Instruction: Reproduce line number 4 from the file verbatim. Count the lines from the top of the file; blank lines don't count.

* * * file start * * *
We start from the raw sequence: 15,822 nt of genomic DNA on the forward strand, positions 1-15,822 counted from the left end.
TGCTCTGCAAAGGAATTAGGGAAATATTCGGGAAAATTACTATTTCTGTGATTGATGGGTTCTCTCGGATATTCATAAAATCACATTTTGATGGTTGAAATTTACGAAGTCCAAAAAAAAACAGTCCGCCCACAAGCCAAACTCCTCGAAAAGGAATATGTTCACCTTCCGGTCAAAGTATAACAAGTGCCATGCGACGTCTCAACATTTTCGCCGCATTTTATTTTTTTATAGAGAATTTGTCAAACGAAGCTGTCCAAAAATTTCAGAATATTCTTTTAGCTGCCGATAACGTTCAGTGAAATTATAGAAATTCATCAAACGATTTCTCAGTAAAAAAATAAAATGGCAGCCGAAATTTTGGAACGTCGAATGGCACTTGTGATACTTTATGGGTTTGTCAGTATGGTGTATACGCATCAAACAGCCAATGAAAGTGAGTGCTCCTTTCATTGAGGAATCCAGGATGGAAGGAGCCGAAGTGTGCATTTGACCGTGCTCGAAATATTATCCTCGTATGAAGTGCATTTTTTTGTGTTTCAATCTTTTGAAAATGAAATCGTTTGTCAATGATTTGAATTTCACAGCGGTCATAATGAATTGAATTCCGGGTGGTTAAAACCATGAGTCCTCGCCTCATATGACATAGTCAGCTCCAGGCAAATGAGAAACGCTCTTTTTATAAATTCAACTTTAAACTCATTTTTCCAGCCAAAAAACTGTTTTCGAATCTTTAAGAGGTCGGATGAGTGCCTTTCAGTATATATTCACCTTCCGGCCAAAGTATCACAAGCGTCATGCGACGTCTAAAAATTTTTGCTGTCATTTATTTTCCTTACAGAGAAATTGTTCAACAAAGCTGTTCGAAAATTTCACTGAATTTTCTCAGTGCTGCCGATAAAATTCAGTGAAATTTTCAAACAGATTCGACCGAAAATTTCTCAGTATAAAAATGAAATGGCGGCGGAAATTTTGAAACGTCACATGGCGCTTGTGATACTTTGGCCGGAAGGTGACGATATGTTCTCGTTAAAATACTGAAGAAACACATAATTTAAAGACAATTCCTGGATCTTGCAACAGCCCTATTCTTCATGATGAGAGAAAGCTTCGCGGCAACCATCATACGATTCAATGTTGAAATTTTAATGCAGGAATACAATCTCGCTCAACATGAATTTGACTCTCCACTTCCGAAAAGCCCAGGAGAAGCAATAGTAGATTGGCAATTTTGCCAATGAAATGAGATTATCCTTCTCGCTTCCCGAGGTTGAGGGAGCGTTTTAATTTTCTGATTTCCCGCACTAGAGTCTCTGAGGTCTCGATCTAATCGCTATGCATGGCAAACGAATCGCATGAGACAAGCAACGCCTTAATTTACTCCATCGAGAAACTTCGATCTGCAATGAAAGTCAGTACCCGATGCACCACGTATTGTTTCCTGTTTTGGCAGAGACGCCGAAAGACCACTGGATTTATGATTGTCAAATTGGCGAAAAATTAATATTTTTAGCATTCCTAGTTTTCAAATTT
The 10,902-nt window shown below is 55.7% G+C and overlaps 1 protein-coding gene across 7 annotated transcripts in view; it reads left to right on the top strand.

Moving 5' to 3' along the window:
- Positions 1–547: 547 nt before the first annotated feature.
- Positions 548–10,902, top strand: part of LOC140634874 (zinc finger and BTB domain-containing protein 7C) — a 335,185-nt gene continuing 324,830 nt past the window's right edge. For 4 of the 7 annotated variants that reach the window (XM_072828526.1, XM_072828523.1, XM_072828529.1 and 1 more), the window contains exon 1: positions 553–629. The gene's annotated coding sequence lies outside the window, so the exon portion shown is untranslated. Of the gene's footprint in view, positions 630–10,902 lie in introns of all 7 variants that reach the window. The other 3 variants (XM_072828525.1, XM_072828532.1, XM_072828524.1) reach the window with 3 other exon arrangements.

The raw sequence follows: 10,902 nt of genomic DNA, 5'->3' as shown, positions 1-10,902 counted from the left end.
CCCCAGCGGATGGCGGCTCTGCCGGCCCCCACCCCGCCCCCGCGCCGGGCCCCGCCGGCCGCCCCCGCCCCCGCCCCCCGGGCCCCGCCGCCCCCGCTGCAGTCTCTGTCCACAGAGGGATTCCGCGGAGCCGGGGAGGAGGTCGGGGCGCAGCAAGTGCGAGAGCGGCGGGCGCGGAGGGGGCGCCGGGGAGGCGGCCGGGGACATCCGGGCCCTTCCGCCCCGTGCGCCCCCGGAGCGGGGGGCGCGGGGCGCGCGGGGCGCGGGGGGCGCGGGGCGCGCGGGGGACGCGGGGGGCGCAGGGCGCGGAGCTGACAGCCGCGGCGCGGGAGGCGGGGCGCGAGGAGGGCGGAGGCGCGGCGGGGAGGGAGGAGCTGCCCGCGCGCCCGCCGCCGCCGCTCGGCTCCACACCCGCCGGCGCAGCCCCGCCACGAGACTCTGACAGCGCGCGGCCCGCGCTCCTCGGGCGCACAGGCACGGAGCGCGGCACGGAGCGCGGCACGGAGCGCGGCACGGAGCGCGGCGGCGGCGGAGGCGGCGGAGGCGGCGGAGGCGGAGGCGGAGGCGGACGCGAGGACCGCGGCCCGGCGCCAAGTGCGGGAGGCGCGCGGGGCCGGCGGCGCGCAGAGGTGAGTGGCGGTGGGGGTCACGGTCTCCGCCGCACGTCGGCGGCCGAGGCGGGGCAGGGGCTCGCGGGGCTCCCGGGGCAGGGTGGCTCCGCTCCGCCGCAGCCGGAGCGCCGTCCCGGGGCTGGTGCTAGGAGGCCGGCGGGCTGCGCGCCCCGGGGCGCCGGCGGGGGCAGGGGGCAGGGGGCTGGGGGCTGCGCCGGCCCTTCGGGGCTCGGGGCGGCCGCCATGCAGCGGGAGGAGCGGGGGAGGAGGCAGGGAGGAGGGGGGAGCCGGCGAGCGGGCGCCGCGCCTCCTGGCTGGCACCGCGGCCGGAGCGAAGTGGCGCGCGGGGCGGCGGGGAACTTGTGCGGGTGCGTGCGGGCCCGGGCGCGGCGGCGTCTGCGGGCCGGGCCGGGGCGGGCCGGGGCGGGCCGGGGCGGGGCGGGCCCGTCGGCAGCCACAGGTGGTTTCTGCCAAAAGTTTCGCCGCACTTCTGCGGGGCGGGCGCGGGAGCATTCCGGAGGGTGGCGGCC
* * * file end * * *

Moving 5' to 3' along the window: